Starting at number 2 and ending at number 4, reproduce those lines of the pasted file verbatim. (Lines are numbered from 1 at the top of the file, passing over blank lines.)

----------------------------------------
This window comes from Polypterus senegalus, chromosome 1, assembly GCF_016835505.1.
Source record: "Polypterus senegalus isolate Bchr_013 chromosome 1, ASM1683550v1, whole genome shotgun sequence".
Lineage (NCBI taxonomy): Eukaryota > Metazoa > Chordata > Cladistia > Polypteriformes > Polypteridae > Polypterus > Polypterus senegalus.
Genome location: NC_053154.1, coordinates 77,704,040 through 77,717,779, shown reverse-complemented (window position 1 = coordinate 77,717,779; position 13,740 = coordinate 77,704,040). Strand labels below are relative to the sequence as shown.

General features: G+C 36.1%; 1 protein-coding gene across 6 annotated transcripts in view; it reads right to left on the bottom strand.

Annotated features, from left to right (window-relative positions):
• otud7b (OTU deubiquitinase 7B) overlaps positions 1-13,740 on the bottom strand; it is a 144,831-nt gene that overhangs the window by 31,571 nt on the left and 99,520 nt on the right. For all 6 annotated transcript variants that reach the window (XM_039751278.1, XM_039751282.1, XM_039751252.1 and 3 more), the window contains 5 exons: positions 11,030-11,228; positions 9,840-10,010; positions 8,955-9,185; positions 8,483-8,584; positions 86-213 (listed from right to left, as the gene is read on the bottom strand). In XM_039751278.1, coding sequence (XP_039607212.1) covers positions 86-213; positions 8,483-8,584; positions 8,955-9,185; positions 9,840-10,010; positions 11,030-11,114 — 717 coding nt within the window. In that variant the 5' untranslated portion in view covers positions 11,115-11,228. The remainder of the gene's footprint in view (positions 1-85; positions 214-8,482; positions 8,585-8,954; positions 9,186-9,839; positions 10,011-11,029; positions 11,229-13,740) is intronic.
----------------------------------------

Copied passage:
Source record: "Polypterus senegalus isolate Bchr_013 chromosome 1, ASM1683550v1, whole genome shotgun sequence".
Lineage (NCBI taxonomy): Eukaryota > Metazoa > Chordata > Cladistia > Polypteriformes > Polypteridae > Polypterus > Polypterus senegalus.
Genome location: NC_053154.1, coordinates 77,704,040 through 77,717,779, shown reverse-complemented (window position 1 = coordinate 77,717,779; position 13,740 = coordinate 77,704,040). Strand labels below are relative to the sequence as shown.